They were asked to do Eurovision again but turned it down. These days they can be seen at such events as West End Eurovision, an annual fundraiser for the Make A Difference Trust where casts from London musicals perform old Eurovision numbers in competition against each other.
This year’s winner was Sweeney Todd with One Step Out of Time, which came second in 1992 sung by Michael Ball. He now stars in Sweeney Todd and made an unexpected appearance in the West End Eurovision. Javine Hylton performed her 2005 song, Light My Fire, in the interval.
April and May are busy times for Eurovision acts. In Gateshead last month a fundraiser for children’s cancer charity the Toma Fund included Josh Dubovie, last seen in panto in Kettering, Scooch, now touring with a Glee-style show, Scott Fitzgerald sang his 2nd-placed Go for the first time since 1988, plus contest winners Bobbysocks, Johnny Logan and Brotherhood Of Man.
Brotherhood Of Man’s Save Your Kisses for Me won in 1976 and, with more than six million sales, it is Eurovision’s biggest selling single. It was number one in 33 countries, including six weeks at the top of the UK chart. Was it the goofy little dance or the fact that the lyrics were addressed to a three-year-old?
The band, Martin Lee, Lee Sheriden, Nicky Stevens and Sandra Stevens (no relation) went on to have number one hits with Figaro and Angelo. Nowadays, being of more mature years, they have a gentle, genteel even, touring schedule, mainly of holiday camps. They have also taken their own nostalgia trip, The Seventies Show, on tour and are now performing The M Factor with comedian Jimmy Cricket.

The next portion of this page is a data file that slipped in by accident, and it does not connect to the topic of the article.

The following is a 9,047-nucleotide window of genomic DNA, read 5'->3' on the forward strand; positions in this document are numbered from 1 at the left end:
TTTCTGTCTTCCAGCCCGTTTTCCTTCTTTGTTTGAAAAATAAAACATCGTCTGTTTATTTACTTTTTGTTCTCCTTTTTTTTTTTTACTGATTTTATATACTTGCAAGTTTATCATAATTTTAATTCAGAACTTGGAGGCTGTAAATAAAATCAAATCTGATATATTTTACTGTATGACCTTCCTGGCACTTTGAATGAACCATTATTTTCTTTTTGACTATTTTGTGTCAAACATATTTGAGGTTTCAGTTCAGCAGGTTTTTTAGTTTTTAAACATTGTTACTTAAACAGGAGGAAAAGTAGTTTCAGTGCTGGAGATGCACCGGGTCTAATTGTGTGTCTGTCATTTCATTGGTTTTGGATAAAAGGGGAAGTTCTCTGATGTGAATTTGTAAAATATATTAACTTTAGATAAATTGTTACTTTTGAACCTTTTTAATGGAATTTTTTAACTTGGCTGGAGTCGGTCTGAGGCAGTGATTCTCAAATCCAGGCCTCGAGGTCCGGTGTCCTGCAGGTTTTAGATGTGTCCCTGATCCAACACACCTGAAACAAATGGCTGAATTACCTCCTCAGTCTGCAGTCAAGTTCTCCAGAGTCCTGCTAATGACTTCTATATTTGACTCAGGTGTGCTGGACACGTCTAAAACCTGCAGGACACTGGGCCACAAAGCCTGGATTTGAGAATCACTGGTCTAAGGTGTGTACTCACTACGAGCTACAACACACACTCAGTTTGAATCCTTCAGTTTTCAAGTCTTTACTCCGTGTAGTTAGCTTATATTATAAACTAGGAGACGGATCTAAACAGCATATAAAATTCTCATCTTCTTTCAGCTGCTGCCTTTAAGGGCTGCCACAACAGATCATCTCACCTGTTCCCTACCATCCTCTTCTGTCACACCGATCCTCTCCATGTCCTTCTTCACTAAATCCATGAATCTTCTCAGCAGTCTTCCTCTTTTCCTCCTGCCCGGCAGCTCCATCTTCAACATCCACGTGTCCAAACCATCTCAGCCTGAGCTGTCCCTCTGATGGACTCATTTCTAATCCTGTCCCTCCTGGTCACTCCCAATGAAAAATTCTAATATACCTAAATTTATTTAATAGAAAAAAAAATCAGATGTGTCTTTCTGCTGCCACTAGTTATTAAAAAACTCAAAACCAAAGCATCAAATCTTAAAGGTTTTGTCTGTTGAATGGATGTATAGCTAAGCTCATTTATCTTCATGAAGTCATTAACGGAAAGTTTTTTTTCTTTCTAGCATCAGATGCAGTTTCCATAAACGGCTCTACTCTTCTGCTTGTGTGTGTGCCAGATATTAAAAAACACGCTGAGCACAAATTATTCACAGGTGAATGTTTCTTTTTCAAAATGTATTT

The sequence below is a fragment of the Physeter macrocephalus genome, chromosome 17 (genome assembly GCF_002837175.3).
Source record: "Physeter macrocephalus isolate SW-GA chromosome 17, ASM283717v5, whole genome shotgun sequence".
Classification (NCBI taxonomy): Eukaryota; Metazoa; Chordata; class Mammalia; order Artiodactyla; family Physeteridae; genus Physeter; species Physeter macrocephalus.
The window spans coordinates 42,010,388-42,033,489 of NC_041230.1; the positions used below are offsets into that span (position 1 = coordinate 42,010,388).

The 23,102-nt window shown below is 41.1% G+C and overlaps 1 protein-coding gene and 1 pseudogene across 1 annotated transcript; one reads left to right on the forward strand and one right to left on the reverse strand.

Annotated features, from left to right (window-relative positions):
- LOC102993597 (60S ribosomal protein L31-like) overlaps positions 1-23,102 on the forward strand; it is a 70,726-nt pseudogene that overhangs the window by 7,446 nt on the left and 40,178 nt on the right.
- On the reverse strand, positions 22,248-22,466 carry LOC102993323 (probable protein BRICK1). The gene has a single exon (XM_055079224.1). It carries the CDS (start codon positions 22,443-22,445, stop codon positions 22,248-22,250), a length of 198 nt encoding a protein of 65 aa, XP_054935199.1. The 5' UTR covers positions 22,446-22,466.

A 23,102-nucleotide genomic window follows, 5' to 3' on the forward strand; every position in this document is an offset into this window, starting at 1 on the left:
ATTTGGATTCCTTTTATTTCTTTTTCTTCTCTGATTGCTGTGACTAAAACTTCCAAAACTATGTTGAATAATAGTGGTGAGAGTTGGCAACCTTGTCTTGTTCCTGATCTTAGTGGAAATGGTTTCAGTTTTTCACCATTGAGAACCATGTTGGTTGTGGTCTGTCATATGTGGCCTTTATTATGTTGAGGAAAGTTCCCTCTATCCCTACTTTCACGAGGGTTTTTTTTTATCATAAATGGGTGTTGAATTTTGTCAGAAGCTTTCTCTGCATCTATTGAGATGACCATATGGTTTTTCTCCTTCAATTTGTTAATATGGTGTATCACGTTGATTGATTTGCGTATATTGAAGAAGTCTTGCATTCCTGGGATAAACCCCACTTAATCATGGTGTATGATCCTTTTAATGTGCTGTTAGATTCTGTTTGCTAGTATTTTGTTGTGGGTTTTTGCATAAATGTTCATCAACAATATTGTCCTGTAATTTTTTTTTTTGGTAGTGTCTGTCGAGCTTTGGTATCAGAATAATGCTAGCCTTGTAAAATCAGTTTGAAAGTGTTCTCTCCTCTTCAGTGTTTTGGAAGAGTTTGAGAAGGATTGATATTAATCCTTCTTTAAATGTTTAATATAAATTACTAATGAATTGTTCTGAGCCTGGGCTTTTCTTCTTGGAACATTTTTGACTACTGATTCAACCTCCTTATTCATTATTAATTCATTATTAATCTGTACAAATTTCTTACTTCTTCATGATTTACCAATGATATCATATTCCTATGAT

The UK entrant who has probably embraced Eurovision the most is Nicki French, a fans’ favourite who can regularly be seen at Eurovision-themed concerts and parties. Not bad for someone whose song, the ill-advisedly titled Don’t Play That Song Again, came 16th in 2000. At that time it was our lowest position. Little did we know what dross was to come. Even with a worldwide hit, a disco cover version of Total Eclipse of the Heart in 1995, five million sales, plus reaching No. 2 in the US under her belt, representing the UK in Eurovision was always Nicki’s dream. She’d had that dream ever since she wasn’t allowed to stay up and watch Clodagh Rogers singing Jack in the Box in 1971.

U nlike some UK entries, who profess a love of the contest but can barely name a Eurovision hit apart from Waterloo, she has a string of favourites (Après Toi, any Johnny Logan song, Ding-Dinge-Dong). Eurovision failure has taken her around Europe, including Stockholm Gay Pride, and last year she performed to a boatful of fans in Düsseldorf, when it hosted Eurovision: “one of my favourite gigs”, she says.
Nicki recently compered a preview party for some of this year’s entrants at London’s Shadow Lounge, an event organised by UK fans. Next Saturday she will be stomping her stuff in glamorous Lewisham.
She swears she never tires of doing her losing song, and often wears the lavender coat she had over her outfit in Stockholm. “I just love doing the Eurovision gigs,” she says.
“I have such a ball that I am almost embarrassed about asking for money for doing it. I embrace Eurovision and I really do like the fans. I enjoy meeting them and chatting to them, and they know that.”

STnS The Eurovision Song Contest, May 26, BBC1 8pm